How JustAnswer Works:
  • Ask an Expert
    Experts are full of valuable knowledge and are ready to help with any question. Credentials confirmed by a Fortune 500 verification firm.
  • Get a Professional Answer
    Via email, text message, or notification as you wait on our site. Ask follow up questions if you need to.
  • 100% Satisfaction Guarantee
    Rate the answer you receive.
Ask Ben Jones Your Own Question
Ben Jones
Ben Jones, UK Lawyer
Category: Employment Law
Satisfied Customers: 48194
Experience:  Qualified Employment Solicitor - Please start your question with 'For Ben Jones'
29905560
Type Your Employment Law Question Here...
Ben Jones is online now

I think my employer is attempting constructive dismissal

Resolved Question:

I think my employer is attempting constructive dismissal
Submitted: 2 years ago.
Category: Employment Law
Expert:  Ben Jones replied 2 years ago.
Ben Jones :

Hello, my name is ***** ***** it is my pleasure to assist you with your question today. Can you please explain your situation in a bit more detail and also confirm how long you have worked there for?

Customer:

HI,

Customer:

I have worked there for 18 months, I am a receptionist in a hotel and I was offered to work in the events office as someone left and there was no cover and I had prior experience. I had one week of annual leave and on my return I was advised that I was not good enough and returned to my original post without explanantion, an inexperienced colleague was given the post and has since made a number of errors and nothing has been done. Also a number of times in the last week I was late 3 times, this was due to my 2 year old son being ill. I was not more than 10 minutes late on any occasion and I always work late than my finish time anyway, yet I have now been informed the general manager, who spoke to the operations manager, who spoke to my line manager, who then spoke to me has said if this continues I shall be made an example of (of how I do not know).

Customer:

Other employees have come into work, hung-over /still under the influence and no action is taken and I feel I had a justifiable reason and I have not even been given a chance to explain why I am late.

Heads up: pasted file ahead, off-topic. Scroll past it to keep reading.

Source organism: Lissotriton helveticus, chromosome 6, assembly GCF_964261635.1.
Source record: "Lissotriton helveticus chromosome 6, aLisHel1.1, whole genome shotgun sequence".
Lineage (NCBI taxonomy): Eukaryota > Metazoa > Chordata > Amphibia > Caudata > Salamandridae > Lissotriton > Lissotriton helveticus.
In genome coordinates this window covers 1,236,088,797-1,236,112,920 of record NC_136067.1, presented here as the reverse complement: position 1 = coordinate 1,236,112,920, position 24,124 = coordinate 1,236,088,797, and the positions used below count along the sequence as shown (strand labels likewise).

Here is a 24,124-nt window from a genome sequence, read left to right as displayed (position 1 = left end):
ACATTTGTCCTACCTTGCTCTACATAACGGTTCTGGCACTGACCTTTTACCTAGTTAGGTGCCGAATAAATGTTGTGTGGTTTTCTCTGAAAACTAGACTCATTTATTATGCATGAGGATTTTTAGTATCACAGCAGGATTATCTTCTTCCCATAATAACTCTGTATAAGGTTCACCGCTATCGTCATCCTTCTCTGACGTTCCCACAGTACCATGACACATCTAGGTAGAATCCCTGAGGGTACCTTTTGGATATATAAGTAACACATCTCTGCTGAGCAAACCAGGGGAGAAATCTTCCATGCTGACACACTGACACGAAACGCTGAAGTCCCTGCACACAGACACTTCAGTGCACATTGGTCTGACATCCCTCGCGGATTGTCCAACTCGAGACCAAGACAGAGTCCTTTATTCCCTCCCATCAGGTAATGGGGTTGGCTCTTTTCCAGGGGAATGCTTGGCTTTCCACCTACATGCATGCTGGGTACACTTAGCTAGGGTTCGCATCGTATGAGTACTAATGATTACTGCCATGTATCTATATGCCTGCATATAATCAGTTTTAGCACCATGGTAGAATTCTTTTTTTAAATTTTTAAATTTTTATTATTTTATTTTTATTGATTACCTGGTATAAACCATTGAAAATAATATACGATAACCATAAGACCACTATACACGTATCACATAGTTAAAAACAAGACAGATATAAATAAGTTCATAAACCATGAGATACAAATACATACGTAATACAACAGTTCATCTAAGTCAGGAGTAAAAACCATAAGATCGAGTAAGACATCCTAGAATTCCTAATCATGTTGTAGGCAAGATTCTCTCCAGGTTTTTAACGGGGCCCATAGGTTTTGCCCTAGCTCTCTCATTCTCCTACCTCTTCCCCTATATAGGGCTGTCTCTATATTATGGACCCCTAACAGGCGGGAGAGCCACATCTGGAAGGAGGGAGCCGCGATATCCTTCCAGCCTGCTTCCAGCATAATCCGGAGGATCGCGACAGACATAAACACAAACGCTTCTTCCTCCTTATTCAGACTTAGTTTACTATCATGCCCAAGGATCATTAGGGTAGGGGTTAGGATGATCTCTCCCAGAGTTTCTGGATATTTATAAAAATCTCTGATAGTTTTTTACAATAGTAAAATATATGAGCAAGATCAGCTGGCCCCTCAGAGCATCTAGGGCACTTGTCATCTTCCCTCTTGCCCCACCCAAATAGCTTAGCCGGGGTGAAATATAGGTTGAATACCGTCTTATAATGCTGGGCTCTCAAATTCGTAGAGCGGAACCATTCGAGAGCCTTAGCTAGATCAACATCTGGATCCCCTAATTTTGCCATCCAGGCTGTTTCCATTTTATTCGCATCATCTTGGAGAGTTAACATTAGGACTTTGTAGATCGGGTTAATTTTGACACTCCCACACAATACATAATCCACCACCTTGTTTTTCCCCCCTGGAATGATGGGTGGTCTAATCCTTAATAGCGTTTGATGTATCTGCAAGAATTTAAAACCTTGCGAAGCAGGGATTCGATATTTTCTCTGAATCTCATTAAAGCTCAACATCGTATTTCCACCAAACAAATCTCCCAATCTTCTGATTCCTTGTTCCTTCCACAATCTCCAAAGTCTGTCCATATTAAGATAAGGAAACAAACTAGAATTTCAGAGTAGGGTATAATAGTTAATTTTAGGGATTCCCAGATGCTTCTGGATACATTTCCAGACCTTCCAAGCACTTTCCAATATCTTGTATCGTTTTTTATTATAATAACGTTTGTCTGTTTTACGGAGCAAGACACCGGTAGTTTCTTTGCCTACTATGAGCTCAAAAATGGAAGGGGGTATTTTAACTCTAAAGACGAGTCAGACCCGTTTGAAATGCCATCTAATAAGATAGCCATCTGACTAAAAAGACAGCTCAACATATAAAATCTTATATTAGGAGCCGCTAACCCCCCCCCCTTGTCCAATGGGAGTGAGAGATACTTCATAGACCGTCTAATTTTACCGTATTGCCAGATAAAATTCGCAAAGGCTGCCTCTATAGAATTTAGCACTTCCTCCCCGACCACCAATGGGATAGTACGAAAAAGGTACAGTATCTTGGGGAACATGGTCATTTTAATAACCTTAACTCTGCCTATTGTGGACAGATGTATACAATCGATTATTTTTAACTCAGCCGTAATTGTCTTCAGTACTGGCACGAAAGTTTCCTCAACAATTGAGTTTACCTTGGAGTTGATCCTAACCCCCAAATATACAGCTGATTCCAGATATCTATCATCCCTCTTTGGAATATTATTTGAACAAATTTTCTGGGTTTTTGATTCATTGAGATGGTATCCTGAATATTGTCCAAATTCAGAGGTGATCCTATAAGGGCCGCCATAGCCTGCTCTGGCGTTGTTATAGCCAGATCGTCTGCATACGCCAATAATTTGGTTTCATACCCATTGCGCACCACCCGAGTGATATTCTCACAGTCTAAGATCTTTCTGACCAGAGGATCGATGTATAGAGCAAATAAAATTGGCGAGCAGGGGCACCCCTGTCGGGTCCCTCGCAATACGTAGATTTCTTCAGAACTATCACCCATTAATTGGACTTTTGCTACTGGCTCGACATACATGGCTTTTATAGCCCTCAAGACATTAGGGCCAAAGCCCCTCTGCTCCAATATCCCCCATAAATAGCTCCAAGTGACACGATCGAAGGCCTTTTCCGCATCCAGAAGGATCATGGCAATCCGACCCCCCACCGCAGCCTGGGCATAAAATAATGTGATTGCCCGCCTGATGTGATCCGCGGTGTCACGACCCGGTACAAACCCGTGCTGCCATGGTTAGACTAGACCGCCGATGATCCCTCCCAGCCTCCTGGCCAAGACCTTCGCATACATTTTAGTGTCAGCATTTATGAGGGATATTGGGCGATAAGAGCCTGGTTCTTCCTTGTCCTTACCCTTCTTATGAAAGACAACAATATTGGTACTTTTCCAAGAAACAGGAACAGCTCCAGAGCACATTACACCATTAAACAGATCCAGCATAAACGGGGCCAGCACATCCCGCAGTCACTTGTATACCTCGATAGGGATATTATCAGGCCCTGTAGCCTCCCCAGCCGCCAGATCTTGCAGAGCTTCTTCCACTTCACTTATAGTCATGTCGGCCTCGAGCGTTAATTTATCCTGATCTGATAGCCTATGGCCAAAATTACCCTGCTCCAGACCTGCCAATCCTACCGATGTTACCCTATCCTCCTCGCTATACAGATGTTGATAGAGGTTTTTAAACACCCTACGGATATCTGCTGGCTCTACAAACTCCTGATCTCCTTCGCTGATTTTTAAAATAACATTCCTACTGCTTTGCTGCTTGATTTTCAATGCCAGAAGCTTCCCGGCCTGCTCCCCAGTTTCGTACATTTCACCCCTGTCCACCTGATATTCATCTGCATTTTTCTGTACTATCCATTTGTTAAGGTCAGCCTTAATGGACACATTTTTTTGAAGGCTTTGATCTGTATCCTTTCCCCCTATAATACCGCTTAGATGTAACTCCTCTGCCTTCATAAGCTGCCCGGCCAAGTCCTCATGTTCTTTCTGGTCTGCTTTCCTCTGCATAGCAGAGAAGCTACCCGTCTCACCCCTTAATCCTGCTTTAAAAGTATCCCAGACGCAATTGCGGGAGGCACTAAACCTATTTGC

Ben Jones :

Hi sorry my connection dropped earlier. Unfortunately you are not able to make a claim for constructive dismissal if you are forced out of your job in the circumstances. That is because you need at least 2 years' service to do this, which you do not have. Effectively it means that an employed can bully an employee or treat them unfairly within their first 2 years of employment and the employee would not be in a position to challenge that if they are forced out as a result. It may indeed seem unfair but I am afraid it is the current law. You are still able to raise a formal grievance if you wish to do so but would not be able to take this to an employment tribunal

Customer:

Oh dear, I thought on the government website I thought I read it was 1 year employment required, have I mis-understood then?

Ben Jones :

it used to be 1 year, but it changed a couple of years ago

Ben Jones :

it is now 2 years

Customer:

Ok, do you think raising a grievance would be an appropriate course of action or do you think I should just accept the circumstance for now?

Ben Jones :

you have nothing to lose to be honest so you can at least try and resolve the issues that way

Customer:

Right, can I just ask, had I been employed for 2+ years would this count? Its not necessarily that I want to claim, I just want to make sure I understand my situation, when I speak to the Management.

Ben Jones :

What do you mean by 'would this count' please?

Customer:

Had I been employed for 2+ years would this count as constructive dismissal?

Ben Jones :

yes that is likely as it occurs when the following two elements are present:



  • Serious breach of contract by the employer; and

  • An acceptance of that breach by the employee, who in turn treats the contract of employment as at an end. The employee must act in response to the breach and must not delay any action too long.


A common breach by the employer occurs when it, or its employees, have broken the implied contractual term of trust and confidence. The conduct relied on could be a single act, or a series of less serious acts over a period of time, which together could be treated as serious enough (usually culminating in the 'last straw' scenario).

Customer:

Thank you very much! have a good evening.

Ben Jones :

you are welcome, all the best

Ben Jones and other Employment Law Specialists are ready to help you